Toward a More Complete (and Less Controversial) Understanding of Energy Expenditure and Its Role in Obesity Pathogenesis

  1. Michael W. Schwartz2,3
  1. 1Department of Dental Public Health Sciences, School of Dentistry, University of Washington, Seattle, Washington;
  2. 2Division of Endocrinology, Metabolism and Nutrition, School of Medicine, University of Washington, Seattle, Washington;
  3. 3Diabetes and Obesity Center of Excellence, University of Washington, Seattle, Washington.
  1. Corresponding author: Karl J. Kaiyala, kkaiyala{at}u.washington.edu.

The global obesity epidemic has stimulated intense interest in the study of homeostatic mechanisms governing the balance between energy intake and energy expenditure over time, and recent progress in gene targeting and related technologies has pushed mouse models to the forefront of this effort. Although current methods for the measurement of energy expenditure (EE) in mice are sensitive, reproducible, and widely available, their potential to inform the study of obesity remains limited by controversy regarding how best to control for the powerful, independent impact on EE of variation in body size per se (1,2). In this article, we briefly review the recent work that has fueled this controversy and propose an approach to its resolution. We also highlight aspects of EE measurement relevant to obesity pathogenesis that merit additional study. Although we focus on studies in mice, the principles presented can be applied to most other animal models.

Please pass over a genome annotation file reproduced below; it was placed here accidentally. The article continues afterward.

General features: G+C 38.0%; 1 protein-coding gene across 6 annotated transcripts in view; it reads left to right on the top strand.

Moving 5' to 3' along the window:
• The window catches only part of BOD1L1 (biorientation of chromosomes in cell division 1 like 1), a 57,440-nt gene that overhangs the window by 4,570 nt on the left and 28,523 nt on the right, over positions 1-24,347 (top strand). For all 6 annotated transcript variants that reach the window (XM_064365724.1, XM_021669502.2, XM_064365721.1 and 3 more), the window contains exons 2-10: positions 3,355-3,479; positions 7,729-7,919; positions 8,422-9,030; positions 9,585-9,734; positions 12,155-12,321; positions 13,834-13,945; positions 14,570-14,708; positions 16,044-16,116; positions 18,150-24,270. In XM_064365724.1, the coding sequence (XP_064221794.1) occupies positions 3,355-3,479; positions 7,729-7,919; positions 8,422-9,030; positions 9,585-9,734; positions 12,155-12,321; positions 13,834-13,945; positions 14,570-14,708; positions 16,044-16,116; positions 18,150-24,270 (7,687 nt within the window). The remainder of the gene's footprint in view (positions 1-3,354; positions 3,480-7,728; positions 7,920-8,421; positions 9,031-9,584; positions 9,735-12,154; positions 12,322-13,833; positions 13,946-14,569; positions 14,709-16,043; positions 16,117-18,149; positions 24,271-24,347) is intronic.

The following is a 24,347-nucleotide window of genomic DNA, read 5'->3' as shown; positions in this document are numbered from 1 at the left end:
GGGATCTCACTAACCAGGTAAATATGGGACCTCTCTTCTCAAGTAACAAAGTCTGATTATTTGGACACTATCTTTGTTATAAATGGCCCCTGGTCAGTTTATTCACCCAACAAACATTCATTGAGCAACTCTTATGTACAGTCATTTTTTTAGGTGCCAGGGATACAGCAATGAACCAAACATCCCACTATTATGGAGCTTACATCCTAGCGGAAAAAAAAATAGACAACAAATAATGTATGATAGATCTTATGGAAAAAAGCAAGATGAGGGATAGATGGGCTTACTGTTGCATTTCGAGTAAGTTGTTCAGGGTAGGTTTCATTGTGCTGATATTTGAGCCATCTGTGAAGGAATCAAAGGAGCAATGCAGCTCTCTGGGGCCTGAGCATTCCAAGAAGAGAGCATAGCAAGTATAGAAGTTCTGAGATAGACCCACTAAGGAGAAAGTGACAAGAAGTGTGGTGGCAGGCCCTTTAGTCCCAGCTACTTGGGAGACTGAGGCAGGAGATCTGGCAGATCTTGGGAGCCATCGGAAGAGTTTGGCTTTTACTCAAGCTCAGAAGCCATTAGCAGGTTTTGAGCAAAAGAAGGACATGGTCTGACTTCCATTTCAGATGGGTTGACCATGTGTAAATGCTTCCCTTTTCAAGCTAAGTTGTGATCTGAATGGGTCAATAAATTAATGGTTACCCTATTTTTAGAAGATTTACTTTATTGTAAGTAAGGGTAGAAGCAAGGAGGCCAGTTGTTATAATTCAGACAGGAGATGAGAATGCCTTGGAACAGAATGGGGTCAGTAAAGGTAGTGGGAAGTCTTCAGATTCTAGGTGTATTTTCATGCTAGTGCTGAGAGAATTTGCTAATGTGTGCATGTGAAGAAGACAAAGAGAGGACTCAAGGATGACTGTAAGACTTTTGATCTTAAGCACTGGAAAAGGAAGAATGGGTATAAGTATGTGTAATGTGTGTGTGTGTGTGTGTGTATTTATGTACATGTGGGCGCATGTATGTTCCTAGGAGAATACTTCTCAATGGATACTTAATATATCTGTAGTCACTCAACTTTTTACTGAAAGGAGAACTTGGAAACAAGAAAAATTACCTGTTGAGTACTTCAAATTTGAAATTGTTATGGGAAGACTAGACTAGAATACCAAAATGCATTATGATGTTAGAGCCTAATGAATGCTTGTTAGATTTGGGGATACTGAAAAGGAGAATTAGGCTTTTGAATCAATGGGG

Dramatic increases in the prevalence of obesity and its burden of health and economic consequences heighten the need for new insights into mechanisms that govern energy balance. At a superficial level, the problem of obesity resolves to simple math: energy balance, defined as the difference between rates of EE and energy intake (EI), sums over time to determine body energy content stored as fat mass (FM). Hence, obesity can be seen as the consequence of a sustained increase of energy intake relative to energy expenditure. This simplistic thermodynamic explanation, however, belies a far more complex pathophysiology that is crucial for understanding why weight loss is so difficult to achieve and sustain in obese individuals. At the core of this complexity is a biological process termed energy homeostasis, through which energy intake and expenditure are matched over long time intervals to promote the stability of FM. This process is influenced by …

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